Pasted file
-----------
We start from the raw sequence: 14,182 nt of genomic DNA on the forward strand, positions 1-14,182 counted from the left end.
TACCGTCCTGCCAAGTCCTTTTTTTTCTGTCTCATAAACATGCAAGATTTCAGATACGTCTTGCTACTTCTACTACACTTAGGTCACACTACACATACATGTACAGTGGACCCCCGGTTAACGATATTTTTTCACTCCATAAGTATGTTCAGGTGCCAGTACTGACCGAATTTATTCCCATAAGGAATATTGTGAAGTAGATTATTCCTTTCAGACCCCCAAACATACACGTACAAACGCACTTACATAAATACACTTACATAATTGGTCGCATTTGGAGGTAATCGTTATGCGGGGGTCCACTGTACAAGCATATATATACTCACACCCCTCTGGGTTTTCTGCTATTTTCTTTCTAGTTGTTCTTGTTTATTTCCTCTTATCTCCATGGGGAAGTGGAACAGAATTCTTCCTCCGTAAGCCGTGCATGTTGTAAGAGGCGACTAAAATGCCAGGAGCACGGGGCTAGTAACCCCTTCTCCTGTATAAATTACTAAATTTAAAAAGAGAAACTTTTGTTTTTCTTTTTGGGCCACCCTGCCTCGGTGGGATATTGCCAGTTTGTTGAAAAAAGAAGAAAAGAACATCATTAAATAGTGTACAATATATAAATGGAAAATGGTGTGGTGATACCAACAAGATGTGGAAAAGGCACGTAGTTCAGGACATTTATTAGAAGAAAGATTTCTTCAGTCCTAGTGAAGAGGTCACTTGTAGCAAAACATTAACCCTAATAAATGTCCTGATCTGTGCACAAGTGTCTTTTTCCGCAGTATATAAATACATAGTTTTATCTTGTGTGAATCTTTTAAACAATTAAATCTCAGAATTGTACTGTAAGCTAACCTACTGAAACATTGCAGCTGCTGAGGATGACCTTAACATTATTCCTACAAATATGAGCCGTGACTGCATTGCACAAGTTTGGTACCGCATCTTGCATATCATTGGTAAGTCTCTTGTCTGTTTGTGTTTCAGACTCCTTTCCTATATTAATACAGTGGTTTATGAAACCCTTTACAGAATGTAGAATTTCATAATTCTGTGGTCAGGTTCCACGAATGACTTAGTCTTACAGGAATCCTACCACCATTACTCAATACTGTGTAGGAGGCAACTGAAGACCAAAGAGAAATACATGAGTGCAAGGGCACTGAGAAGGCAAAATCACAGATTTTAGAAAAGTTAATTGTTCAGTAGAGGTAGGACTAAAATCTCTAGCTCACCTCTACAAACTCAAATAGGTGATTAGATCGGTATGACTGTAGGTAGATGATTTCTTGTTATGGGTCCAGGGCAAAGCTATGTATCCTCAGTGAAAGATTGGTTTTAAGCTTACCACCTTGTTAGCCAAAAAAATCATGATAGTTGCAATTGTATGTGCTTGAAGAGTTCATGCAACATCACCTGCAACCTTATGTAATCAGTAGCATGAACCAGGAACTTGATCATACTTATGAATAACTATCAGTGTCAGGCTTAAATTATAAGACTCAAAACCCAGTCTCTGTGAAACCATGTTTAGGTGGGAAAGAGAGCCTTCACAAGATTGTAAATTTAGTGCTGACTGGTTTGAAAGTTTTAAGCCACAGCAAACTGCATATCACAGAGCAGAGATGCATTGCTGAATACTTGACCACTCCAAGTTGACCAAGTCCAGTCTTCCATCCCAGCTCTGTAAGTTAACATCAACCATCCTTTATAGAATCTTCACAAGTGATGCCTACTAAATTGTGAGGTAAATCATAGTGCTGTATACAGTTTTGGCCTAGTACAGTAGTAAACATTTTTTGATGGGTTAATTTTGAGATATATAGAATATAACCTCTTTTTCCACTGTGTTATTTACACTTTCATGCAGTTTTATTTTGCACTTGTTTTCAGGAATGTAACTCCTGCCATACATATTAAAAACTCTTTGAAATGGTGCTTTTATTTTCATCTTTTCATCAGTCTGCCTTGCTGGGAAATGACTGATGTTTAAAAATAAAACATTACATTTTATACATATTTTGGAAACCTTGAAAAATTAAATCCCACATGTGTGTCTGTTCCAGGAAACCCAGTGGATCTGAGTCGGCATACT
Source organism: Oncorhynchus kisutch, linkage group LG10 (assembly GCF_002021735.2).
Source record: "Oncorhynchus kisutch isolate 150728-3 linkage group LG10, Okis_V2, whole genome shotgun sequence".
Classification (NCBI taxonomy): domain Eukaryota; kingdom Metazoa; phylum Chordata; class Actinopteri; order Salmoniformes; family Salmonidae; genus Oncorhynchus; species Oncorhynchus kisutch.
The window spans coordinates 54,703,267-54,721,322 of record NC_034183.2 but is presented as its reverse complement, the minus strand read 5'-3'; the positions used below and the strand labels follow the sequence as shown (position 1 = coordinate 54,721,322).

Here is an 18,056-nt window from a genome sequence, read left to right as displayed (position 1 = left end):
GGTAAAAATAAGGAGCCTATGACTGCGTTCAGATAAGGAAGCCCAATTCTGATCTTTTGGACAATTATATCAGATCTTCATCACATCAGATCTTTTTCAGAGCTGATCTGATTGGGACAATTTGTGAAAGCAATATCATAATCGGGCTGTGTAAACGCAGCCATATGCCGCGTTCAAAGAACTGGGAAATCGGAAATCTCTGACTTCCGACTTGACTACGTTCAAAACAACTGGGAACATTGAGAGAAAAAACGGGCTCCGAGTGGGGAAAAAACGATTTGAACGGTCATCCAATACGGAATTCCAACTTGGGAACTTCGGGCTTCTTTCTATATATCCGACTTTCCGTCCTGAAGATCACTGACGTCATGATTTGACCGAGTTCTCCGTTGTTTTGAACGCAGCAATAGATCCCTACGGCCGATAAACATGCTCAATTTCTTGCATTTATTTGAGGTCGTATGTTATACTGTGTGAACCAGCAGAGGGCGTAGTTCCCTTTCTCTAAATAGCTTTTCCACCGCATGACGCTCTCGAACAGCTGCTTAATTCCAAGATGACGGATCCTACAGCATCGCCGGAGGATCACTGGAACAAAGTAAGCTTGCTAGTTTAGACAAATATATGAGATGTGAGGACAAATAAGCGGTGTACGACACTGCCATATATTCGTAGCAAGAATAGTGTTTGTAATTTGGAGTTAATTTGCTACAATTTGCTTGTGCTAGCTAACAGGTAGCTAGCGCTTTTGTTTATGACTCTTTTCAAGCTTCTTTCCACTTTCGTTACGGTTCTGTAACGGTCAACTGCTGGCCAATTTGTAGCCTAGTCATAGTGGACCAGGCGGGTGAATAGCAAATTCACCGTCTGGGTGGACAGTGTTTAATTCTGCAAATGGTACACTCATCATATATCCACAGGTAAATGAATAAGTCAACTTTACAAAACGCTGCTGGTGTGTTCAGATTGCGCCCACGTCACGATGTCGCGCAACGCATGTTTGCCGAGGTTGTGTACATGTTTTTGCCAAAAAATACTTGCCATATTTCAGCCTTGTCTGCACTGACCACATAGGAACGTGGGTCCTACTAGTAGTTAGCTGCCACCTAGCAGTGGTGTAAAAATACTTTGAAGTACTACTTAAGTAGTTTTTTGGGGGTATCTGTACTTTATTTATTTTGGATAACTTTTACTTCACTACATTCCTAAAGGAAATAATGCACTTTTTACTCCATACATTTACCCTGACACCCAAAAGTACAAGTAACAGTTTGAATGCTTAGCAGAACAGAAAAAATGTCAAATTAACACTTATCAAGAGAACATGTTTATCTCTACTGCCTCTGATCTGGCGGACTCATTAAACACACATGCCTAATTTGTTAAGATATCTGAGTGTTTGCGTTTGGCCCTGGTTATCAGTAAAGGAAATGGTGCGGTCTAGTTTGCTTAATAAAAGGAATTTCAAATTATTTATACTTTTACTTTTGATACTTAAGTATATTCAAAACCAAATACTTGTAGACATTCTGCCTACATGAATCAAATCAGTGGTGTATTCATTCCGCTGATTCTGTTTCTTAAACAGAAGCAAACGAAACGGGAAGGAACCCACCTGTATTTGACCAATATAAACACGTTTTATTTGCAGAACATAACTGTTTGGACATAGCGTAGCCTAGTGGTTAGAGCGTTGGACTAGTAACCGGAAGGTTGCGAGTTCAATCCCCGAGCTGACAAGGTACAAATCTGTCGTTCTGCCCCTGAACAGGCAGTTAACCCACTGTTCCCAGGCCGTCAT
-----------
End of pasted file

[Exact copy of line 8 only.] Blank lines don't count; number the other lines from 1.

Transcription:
GGTAAAAATAAGGAGCCTATGACTGCGTTCAGATAAGGAAGCCCAATTCTGATCTTTTGGACAATTATATCAGATCTTCATCACATCAGATCTTTTTCAGAGCTGATCTGATTGGGACAATTTGTGAAAGCAATATCATAATCGGGCTGTGTAAACGCAGCCATATGCCGCGTTCAAAGAACTGGGAAATCGGAAATCTCTGACTTCCGACTTGACTACGTTCAAAACAACTGGGAACATTGAGAGAAAAAACGGGCTCCGAGTGGGGAAAAAACGATTTGAACGGTCATCCAATACGGAATTCCAACTTGGGAACTTCGGGCTTCTTTCTATATATCCGACTTTCCGTCCTGAAGATCACTGACGTCATGATTTGACCGAGTTCTCCGTTGTTTTGAACGCAGCAATAGATCCCTACGGCCGATAAACATGCTCAATTTCTTGCATTTATTTGAGGTCGTATGTTATACTGTGTGAACCAGCAGAGGGCGTAGTTCCCTTTCTCTAAATAGCTTTTCCACCGCATGACGCTCTCGAACAGCTGCTTAATTCCAAGATGACGGATCCTACAGCATCGCCGGAGGATCACTGGAACAAAGTAAGCTTGCTAGTTTAGACAAATATATGAGATGTGAGGACAAATAAGCGGTGTACGACACTGCCATATATTCGTAGCAAGAATAGTGTTTGTAATTTGGAGTTAATTTGCTACAATTTGCTTGTGCTAGCTAACAGGTAGCTAGCGCTTTTGTTTATGACTCTTTTCAAGCTTCTTTCCACTTTCGTTACGGTTCTGTAACGGTCAACTGCTGGCCAATTTGTAGCCTAGTCATAGTGGACCAGGCGGGTGAATAGCAAATTCACCGTCTGGGTGGACAGTGTTTAATTCTGCAAATGGTACACTCATCATATATCCACAGGTAAATGAATAAGTCAACTTTACAAAACGCTGCTGGTGTGTTCAGATTGCGCCCACGTCACGATGTCGCGCAACGCATGTTTGCCGAGGTTGTGTACATGTTTTTGCCAAAAAATACTTGCCATATTTCAGCCTTGTCTGCACTGACCACATAGGAACGTGGGTCCTACTAGTAGTTAGCTGCCACCTAGCAGTGGTGTAAAAATACTTTGAAGTACTACTTAAGTAGTTTTTTGGGGGTATCTGTACTTTATTTATTTTGGATAACTTTTACTTCACTACATTCCTAAAGGAAATAATGCACTTTTTACTCCATACATTTACCCTGACACCCAAAAGTACAAGTAACAGTTTGAATGCTTAGCAGAACAGAAAAAATGTCAAATTAACACTTATCAAGAGAACATGTTTATCTCTACTGCCTCTGATCTGGCGGACTCATTAAACACACATGCCTAATTTGTTAAGATATCTGAGTGTTTGCGTTTGGCCCTGGTTATCAGTAAAGGAAATGGTGCGGTCTAGTTTGCTTAATAAAAGGAATTTCAAATTATTTATACTTTTACTTTTGATACTTAAGTATATTCAAAACCAAATACTTGTAGACATTCTGCCTACATGAATCAAATCAGTGGTGTATTCATTCCGCTGATTCTGTTTCTTAAACAGAAGCAAACGAAACGGGAAGGAACCCACCTGTATTTGACCAATATAAACACGTTTTATTTGCAGAACATAACTGTTTGGACATAGCGTAGCCTAGTGGTTAGAGCGTTGGACTAGTAACCGGAAGGTTGCGAGTTCAATCCCCGAGCTGACAAGGTACAAATCTGTCGTTCTGCCCCTGAACAGGCAGTTAACCCACTGTTCCCAGGCCGTCAT